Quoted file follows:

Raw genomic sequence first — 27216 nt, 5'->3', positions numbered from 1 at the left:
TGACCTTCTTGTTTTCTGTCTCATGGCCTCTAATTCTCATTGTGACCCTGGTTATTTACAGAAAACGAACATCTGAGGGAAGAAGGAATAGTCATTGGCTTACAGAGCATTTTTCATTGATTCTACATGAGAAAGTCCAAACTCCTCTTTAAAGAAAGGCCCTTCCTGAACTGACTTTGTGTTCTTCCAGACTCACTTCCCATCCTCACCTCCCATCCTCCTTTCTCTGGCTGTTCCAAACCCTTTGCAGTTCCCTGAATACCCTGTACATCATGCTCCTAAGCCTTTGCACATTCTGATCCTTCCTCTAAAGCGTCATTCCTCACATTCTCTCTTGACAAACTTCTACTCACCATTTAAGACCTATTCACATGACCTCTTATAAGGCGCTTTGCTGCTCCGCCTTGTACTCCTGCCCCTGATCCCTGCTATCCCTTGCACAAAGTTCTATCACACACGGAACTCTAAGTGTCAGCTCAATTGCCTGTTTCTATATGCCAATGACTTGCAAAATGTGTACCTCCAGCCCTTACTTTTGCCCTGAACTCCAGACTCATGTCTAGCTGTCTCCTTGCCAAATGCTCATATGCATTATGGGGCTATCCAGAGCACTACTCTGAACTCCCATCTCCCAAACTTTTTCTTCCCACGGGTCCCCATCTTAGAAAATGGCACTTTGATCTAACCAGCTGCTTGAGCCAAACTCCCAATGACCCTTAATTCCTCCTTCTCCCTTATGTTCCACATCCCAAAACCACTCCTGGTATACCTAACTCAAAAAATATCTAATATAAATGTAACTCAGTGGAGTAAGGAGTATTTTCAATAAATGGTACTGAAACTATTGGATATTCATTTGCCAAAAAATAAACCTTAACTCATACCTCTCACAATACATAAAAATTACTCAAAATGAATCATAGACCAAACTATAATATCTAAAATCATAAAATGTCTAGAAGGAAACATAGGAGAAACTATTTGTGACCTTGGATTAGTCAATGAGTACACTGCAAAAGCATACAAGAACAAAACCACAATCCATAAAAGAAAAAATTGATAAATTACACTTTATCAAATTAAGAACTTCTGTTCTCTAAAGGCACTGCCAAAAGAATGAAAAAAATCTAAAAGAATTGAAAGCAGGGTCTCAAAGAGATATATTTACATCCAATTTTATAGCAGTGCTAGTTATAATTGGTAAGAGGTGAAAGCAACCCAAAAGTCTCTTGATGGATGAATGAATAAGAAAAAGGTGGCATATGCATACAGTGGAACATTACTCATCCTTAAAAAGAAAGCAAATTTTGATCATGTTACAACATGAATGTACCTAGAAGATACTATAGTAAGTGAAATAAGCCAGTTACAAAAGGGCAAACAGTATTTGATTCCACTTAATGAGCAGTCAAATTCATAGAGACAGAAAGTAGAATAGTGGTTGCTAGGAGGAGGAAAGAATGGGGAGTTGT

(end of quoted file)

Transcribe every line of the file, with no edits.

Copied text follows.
Raw genomic sequence first — 27216 nt, 5'->3', positions numbered from 1 at the left:
TGACCTTCTTGTTTTCTGTCTCATGGCCTCTAATTCTCATTGTGACCCTGGTTATTTACAGAAAACGAACATCTGAGGGAAGAAGGAATAGTCATTGGCTTACAGAGCATTTTTCATTGATTCTACATGAGAAAGTCCAAACTCCTCTTTAAAGAAAGGCCCTTCCTGAACTGACTTTGTGTTCTTCCAGACTCACTTCCCATCCTCACCTCCCATCCTCCTTTCTCTGGCTGTTCCAAACCCTTTGCAGTTCCCTGAATACCCTGTACATCATGCTCCTAAGCCTTTGCACATTCTGATCCTTCCTCTAAAGCGTCATTCCTCACATTCTCTCTTGACAAACTTCTACTCACCATTTAAGACCTATTCACATGACCTCTTATAAGGCGCTTTGCTGCTCCGCCTTGTACTCCTGCCCCTGATCCCTGCTATCCCTTGCACAAAGTTCTATCACACACGGAACTCTAAGTGTCAGCTCAATTGCCTGTTTCTATATGCCAATGACTTGCAAAATGTGTACCTCCAGCCCTTACTTTTGCCCTGAACTCCAGACTCATGTCTAGCTGTCTCCTTGCCAAATGCTCATATGCATTATGGGGCTATCCAGAGCACTACTCTGAACTCCCATCTCCCAAACTTTTTCTTCCCACGGGTCCCCATCTTAGAAAATGGCACTTTGATCTAACCAGCTGCTTGAGCCAAACTCCCAATGACCCTTAATTCCTCCTTCTCCCTTATGTTCCACATCCCAAAACCACTCCTGGTATACCTAACTCAAAAAATATCTAATATAAATGTAACTCAGTGGAGTAAGGAGTATTTTCAATAAATGGTACTGAAACTATTGGATATTCATTTGCCAAAAAATAAACCTTAACTCATACCTCTCACAATACATAAAAATTACTCAAAATGAATCATAGACCAAACTATAATATCTAAAATCATAAAATGTCTAGAAGGAAACATAGGAGAAACTATTTGTGACCTTGGATTAGTCAATGAGTACACTGCAAAAGCATACAAGAACAAAACCACAATCCATAAAAGAAAAAATTGATAAATTACACTTTATCAAATTAAGAACTTCTGTTCTCTAAAGGCACTGCCAAAAGAATGAAAAAAATCTAAAAGAATTGAAAGCAGGGTCTCAAAGAGATATATTTACATCCAATTTTATAGCAGTGCTAGTTATAATTGGTAAGAGGTGAAAGCAACCCAAAAGTCTCTTGATGGATGAATGAATAAGAAAAAGGTGGCATATGCATACAGTGGAACATTACTCATCCTTAAAAAGAAAGCAAATTTTGATCATGTTACAACATGAATGTACCTAGAAGATACTATAGTAAGTGAAATAAGCCAGTTACAAAAGGGCAAACAGTATTTGATTCCACTTAATGAGCAGTCAAATTCATAGAGACAGAAAGTAGAATAGTGGTTGCTAGGAGGAGGAAAGAATGGGGAGTTGT